Author Gathering Place

Laura Brown

The cuckoo’s nest:
Just too many
bureaucrats in there

Tammy (her full name is being withheld because she is a minor) was given 27 pills per day for more than five years. Her original diagnosis: emotionally impaired. Her current diagnosis: psychotic, suicidal, oppositional defiant.

Her teacher says that when Tammy wasn't catatonic in class, she was attacking other children during violent outbursts.

Tammy is now 12 years old. Her mother, a nurse, initially agreed to the school's recommendation to put Tammy on medication. Finally, in a desperate attempt to reclaim her child, she removed all medications, and an amazing thing happened -- her child came back to life.

This child's life and her classroom might seem far away from policy decisions guided by such federal agencies as the National Institute of Health, Department of Health and Human Services, Substance Abuse and Mental Health Services Administration, Children's Mental Health Services, but they are intricately linked.

The president's New Freedom Commission on Mental Health issued its findings and recommendations for mental health services across the nation. The commission's goals include using "preventative intervention" on children: "For example, a child whose serious emotional disturbance is identified early will receive care, preventing the potential onset of a co-occurring substance use disorder and breaking a cycle that can otherwise lead to school failure and other problems."

In other words, mental health "experts" will begin treating even normal children, just in case they might develop a disorder some day.

Here's another gem from the report: "Research indicates that even before a first birthday, babies can suffer clinical depression and traumatic stress disorder. Fortunately, we can treat them and their families."

And how will this treatment of children and their families occur?

"Quality screening and early intervention will occur in both readily accessible, low stigma settings such as primary health-care facilities and schools, and in settings in which a high level of risk exists for mental-health problems, such as criminal justice. Children and adults will be screened for mental illness during routine physical exams. Every time an American comes in contact with the mental-health system, they will be treated consistent with our understanding of what works."

In 1997, the Social Security Act, Title XXI, expanded the Medicaid program for children to $20.3 billion. Block grants allowed states to choose how to include mental-health services under Medicaid. Under a CMHS project, several states, including Hawaii, researched experimental programs to reduce foster care and other costs of institutionalization using Medicaid funding.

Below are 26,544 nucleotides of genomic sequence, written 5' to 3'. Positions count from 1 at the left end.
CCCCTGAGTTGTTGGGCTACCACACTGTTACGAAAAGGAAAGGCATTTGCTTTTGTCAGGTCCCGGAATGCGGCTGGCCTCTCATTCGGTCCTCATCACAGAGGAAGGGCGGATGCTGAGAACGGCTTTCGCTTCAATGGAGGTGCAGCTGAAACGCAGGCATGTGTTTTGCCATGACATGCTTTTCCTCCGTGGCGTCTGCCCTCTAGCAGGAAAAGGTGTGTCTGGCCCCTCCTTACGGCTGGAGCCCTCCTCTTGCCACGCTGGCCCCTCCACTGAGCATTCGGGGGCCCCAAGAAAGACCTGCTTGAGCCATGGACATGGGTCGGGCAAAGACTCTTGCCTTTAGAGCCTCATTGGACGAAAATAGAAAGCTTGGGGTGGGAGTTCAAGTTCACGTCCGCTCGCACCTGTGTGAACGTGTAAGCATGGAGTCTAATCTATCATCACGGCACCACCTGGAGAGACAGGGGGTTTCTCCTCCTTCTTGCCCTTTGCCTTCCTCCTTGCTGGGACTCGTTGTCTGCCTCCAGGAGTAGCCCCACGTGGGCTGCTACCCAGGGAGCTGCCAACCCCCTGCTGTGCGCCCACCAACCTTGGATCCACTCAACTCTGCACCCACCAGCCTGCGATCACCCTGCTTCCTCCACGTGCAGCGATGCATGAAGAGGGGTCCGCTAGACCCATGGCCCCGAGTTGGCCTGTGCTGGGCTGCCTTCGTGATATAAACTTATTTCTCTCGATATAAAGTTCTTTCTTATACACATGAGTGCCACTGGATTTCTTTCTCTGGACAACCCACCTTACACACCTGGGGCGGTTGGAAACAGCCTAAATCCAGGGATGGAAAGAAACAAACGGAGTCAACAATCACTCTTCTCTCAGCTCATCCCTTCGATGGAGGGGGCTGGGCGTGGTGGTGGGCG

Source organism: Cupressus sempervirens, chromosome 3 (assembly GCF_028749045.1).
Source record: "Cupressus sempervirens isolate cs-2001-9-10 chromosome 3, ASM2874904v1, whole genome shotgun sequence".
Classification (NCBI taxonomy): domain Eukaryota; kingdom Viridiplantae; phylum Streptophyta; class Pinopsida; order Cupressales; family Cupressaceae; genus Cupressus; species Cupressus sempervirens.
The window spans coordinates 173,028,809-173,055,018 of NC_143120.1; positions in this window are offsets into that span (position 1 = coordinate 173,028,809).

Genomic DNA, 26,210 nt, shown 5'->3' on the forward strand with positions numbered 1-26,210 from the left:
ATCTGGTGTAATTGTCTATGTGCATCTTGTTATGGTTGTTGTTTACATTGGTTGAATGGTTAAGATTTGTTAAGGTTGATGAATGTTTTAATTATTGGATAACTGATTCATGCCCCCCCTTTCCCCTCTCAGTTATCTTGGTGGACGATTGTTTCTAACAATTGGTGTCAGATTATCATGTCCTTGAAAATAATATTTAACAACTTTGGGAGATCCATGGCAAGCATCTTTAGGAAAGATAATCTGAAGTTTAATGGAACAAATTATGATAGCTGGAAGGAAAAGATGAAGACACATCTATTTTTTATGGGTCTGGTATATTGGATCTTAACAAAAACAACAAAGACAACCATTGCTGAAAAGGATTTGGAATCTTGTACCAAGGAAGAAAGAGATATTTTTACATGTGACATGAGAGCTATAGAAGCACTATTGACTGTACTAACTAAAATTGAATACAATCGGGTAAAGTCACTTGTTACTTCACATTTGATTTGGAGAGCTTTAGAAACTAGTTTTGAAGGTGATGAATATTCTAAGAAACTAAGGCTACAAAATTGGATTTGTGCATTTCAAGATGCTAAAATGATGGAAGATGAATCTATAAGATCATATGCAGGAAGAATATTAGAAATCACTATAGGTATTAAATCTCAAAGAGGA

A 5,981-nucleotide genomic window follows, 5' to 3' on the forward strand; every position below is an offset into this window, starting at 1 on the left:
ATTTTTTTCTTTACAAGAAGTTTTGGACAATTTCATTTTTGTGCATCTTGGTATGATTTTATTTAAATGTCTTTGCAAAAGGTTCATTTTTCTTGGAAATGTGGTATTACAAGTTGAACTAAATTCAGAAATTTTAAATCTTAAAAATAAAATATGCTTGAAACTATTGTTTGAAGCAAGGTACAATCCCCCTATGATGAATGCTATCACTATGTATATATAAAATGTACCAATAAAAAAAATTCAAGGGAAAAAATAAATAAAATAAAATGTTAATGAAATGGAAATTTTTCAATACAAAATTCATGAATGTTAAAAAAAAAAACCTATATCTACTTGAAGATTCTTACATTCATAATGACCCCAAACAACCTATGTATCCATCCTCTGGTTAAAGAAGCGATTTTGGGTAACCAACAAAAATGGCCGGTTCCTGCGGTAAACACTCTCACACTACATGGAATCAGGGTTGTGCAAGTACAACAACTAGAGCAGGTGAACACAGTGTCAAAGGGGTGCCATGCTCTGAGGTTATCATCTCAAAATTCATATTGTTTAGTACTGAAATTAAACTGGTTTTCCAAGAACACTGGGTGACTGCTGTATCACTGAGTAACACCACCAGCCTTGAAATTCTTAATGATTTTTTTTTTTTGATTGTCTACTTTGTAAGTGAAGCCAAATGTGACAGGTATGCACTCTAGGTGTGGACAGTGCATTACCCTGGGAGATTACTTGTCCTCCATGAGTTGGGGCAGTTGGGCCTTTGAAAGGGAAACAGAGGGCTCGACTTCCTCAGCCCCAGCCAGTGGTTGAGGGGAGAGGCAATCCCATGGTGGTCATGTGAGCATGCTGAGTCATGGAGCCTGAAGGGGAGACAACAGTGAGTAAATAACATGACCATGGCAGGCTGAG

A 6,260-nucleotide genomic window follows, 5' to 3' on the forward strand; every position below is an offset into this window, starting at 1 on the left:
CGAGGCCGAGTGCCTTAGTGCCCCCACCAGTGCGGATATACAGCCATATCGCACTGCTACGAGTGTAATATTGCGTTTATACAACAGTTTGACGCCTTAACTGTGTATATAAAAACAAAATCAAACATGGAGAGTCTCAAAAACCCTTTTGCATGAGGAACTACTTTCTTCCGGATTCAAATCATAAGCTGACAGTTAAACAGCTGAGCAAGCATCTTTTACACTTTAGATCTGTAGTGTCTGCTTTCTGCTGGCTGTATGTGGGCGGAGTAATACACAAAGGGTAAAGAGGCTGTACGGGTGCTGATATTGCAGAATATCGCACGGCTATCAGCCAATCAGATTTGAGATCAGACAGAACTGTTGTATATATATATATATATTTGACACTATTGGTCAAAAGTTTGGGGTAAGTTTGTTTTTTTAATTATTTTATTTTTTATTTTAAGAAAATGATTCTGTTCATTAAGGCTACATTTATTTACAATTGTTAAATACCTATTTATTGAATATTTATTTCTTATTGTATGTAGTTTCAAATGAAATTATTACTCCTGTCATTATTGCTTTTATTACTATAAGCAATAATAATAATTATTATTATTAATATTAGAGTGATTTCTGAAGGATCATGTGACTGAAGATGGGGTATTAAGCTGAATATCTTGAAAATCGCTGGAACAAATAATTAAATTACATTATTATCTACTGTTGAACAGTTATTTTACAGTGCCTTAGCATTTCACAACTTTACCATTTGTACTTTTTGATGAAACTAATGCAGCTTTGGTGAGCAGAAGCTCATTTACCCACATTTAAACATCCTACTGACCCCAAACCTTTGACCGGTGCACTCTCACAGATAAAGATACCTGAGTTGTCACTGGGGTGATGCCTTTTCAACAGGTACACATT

In Hawaii, a federal court judge subsequently ordered the state, under the Felix Consent Decree, to fund the objectives of this federal research project rather than focus on qualified treatment for children.

According to SAMHSA, the $265 billion Medicaid program is the No. 1 source of revenue for community mental-health providers, which has allowed states to cut costs for mental health and substance abuse services. The primary recipients of Medicaid are children from 6 to 20 years old; 70 percent have serious emotional disabilities and are prescribed psychotropic drugs.

The president's New Freedom Commission almost gleefully reports that one-fifth of our nation's population passes through public schools, presenting a huge clientele for drug companies and school-based "behavioral" health providers.

Sue Parry, an occupational therapist who owns a consulting business called ADD Watch Hawaii, says schools have become "quasi-mental health care agencies," and teachers and parents are "looking for short-term benefits without realizing the long-term consequences of being diagnosed and medicated." She says America is the only country that drugs its children for performance and behavioral problems.

National mental-health policy is guided by psychologists whose megalomaniac desires to "fix our families" are enabled by federal funding. But anyone who thinks misguided governmental social policy can fix what ails us as a society is definitely nuts, opponents to drugging children say.

Laura Brown is the education analyst for the Grassroot Institute of Hawaii.


E-mail to Editorial Editor


Text Site Directory:
[News] [Business] [Features] [Sports] [Editorial] [Do It Electric!]
[Classified Ads] [Search] [Subscribe] [Info] [Letter to Editor]
© 2004 Honolulu Star-Bulletin --